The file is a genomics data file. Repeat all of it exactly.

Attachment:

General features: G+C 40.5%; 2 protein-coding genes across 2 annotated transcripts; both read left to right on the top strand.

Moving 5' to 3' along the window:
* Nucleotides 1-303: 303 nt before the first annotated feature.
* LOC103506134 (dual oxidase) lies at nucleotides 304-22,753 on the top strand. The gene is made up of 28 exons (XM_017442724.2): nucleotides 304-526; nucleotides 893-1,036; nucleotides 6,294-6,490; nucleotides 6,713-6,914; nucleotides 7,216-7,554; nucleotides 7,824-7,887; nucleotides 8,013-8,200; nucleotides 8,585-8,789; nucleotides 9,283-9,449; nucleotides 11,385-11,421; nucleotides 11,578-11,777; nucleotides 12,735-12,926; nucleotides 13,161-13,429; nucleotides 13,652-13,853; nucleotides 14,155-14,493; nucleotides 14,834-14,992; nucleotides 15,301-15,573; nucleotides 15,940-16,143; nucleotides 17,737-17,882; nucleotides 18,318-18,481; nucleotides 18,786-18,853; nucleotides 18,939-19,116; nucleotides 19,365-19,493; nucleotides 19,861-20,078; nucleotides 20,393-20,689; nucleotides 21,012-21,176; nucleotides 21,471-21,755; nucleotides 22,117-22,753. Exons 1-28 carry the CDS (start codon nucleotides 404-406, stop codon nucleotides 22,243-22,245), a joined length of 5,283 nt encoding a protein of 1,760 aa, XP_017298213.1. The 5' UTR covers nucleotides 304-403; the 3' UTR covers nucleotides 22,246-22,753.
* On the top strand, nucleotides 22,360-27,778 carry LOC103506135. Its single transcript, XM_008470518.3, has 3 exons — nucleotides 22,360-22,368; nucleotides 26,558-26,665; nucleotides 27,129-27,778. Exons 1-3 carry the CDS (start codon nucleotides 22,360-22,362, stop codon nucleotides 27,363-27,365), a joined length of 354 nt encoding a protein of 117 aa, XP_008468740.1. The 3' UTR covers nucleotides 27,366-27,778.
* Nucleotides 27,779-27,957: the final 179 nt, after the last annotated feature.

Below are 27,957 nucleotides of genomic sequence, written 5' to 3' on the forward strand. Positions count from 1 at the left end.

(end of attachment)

General features: G+C 40.5%; 2 protein-coding genes across 2 annotated transcripts; both read left to right on the top strand.

Moving 5' to 3' along the window:
* Nucleotides 1-303: 303 nt before the first annotated feature.
* LOC103506134 (dual oxidase) lies at nucleotides 304-22,753 on the top strand. The gene is made up of 28 exons (XM_017442724.2): nucleotides 304-526; nucleotides 893-1,036; nucleotides 6,294-6,490; nucleotides 6,713-6,914; nucleotides 7,216-7,554; nucleotides 7,824-7,887; nucleotides 8,013-8,200; nucleotides 8,585-8,789; nucleotides 9,283-9,449; nucleotides 11,385-11,421; nucleotides 11,578-11,777; nucleotides 12,735-12,926; nucleotides 13,161-13,429; nucleotides 13,652-13,853; nucleotides 14,155-14,493; nucleotides 14,834-14,992; nucleotides 15,301-15,573; nucleotides 15,940-16,143; nucleotides 17,737-17,882; nucleotides 18,318-18,481; nucleotides 18,786-18,853; nucleotides 18,939-19,116; nucleotides 19,365-19,493; nucleotides 19,861-20,078; nucleotides 20,393-20,689; nucleotides 21,012-21,176; nucleotides 21,471-21,755; nucleotides 22,117-22,753. Exons 1-28 carry the CDS (start codon nucleotides 404-406, stop codon nucleotides 22,243-22,245), a joined length of 5,283 nt encoding a protein of 1,760 aa, XP_017298213.1. The 5' UTR covers nucleotides 304-403; the 3' UTR covers nucleotides 22,246-22,753.
* On the top strand, nucleotides 22,360-27,778 carry LOC103506135. Its single transcript, XM_008470518.3, has 3 exons — nucleotides 22,360-22,368; nucleotides 26,558-26,665; nucleotides 27,129-27,778. Exons 1-3 carry the CDS (start codon nucleotides 22,360-22,362, stop codon nucleotides 27,363-27,365), a joined length of 354 nt encoding a protein of 117 aa, XP_008468740.1. The 3' UTR covers nucleotides 27,366-27,778.
* Nucleotides 27,779-27,957: the final 179 nt, after the last annotated feature.

Below are 27,957 nucleotides of genomic sequence, written 5' to 3' on the forward strand. Positions count from 1 at the left end.